On August 10, Netflix released the first of a five-part documentary series revolving around the untold stories of major sports events. With their first installment, the streaming service focused on quite possibly the grimmest moment in Detroit Pistons history, the ‘Malice at the Palace‘.
One of the executive producers is former Indiana Pacers player Jermaine O’Neal, so be prepared for a lot of Pacers reaction in this.
The Nov. 19, 2004 brawl in the early days of the NBA season is well known amongst Detroit sports fans and all basketball fans alike. But when two of the league’s grittiest teams in the Pistons and the Indiana Pacers matched up on this fateful night, no one expected what would unfold.
The Pacers were on course to defeat Detroit in blowout fashion in the season’s first matchup between the Central Division rivals. Late in the game Pacers forward Ron Artest (now known as Metta Sandiford-Artest,) committed a hard foul against Pistons center Ben Wallace, as the four-time defensive player of the year drove into the lane for a layup.
Wallace took exception to the foul, as the game was as good as over at that point. Wallace retaliated with a hard shove on Artest.
A skirmish quickly developed on the court and, through all the commotion, a fan threw a drink from the stands onto Artest who was laying on the scorers’ table. In that moment, what would have just been a skirmish on the court between two rival teams exploded into a brawl between players and fans.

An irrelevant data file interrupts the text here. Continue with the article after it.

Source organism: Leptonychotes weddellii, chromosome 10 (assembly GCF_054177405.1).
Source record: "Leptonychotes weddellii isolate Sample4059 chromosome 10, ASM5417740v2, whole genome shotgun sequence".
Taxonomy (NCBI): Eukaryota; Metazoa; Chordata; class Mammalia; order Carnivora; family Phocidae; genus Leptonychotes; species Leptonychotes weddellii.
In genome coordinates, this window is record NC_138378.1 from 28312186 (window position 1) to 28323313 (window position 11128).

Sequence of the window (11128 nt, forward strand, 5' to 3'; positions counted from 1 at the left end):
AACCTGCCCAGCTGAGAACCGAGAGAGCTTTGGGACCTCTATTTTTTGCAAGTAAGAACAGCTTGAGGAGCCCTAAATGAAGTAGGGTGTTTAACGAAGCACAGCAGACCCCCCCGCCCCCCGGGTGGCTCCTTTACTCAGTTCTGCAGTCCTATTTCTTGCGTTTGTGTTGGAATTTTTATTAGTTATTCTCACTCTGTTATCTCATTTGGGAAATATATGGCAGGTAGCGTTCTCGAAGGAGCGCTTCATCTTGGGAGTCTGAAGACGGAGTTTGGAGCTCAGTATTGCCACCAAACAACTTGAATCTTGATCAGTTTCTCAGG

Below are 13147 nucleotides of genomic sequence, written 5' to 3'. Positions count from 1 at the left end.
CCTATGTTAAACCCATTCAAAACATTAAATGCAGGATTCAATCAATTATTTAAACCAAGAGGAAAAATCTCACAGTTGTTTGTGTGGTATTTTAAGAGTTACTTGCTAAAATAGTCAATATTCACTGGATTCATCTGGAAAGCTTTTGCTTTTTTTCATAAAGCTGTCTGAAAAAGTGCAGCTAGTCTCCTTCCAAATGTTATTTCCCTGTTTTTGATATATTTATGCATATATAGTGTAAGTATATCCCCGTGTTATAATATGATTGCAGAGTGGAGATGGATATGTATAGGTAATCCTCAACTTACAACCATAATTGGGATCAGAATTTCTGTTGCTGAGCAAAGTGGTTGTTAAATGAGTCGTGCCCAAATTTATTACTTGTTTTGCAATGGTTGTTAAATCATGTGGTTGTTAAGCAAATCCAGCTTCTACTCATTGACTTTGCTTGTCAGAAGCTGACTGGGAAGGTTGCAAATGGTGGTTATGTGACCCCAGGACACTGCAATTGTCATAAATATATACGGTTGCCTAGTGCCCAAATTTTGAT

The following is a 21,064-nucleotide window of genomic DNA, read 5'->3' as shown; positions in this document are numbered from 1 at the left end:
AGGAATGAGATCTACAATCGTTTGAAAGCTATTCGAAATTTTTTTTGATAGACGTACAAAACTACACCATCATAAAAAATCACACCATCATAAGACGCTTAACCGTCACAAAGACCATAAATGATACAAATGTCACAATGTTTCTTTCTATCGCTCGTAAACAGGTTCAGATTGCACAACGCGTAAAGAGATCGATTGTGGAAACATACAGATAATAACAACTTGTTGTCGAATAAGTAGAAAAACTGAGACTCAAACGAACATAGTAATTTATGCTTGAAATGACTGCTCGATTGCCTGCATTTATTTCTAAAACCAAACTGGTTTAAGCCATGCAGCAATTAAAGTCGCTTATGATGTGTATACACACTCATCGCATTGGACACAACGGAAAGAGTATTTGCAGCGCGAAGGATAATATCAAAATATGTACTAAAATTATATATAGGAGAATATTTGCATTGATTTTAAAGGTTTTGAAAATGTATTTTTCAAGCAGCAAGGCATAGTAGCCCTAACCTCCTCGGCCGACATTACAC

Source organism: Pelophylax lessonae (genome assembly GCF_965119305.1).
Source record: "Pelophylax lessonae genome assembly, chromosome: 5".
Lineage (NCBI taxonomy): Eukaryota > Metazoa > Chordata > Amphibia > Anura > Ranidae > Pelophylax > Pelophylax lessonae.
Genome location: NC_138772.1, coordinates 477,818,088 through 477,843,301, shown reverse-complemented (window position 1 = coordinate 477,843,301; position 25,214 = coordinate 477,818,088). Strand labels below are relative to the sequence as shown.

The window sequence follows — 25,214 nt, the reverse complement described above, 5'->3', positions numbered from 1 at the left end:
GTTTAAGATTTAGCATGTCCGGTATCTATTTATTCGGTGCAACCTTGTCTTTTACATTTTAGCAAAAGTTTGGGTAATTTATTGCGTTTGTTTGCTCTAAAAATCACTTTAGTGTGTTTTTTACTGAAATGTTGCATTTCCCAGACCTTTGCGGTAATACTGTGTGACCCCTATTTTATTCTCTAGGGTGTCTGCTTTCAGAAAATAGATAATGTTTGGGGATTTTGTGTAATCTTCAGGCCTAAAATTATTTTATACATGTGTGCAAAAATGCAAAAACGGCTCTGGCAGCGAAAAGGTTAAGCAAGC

Untold: Malice at the Palace has a runtime of an hour and nine minutes. While the story of the Malice at the Palace is no secret to anyone (you can watch the actual incident on YouTube), director Floyd Russ shifts the perspective mainly towards the Pacers players involved in the melee. Pacers players Artest, Jermaine O’Neal, Stephen Jackson, and Reggie Miller receive the majority of screen time with their interviews.
Along with the Pacers players, Wallace, Oakland County Prosecutor David Gorcyca, and many others involved in the brawl, and the ensuing legal cases. share their stories.
Like many Netflix documentaries nowadays, Untold is a mixed bag of really good content along with unnecessary padding to extend the runtime.
The documentary does a great job of telling the story from perspectives most fans have not heard yet, but it also misses out on many opportunities to add context in favor of focusing on the relationships between the Pacers’ stars.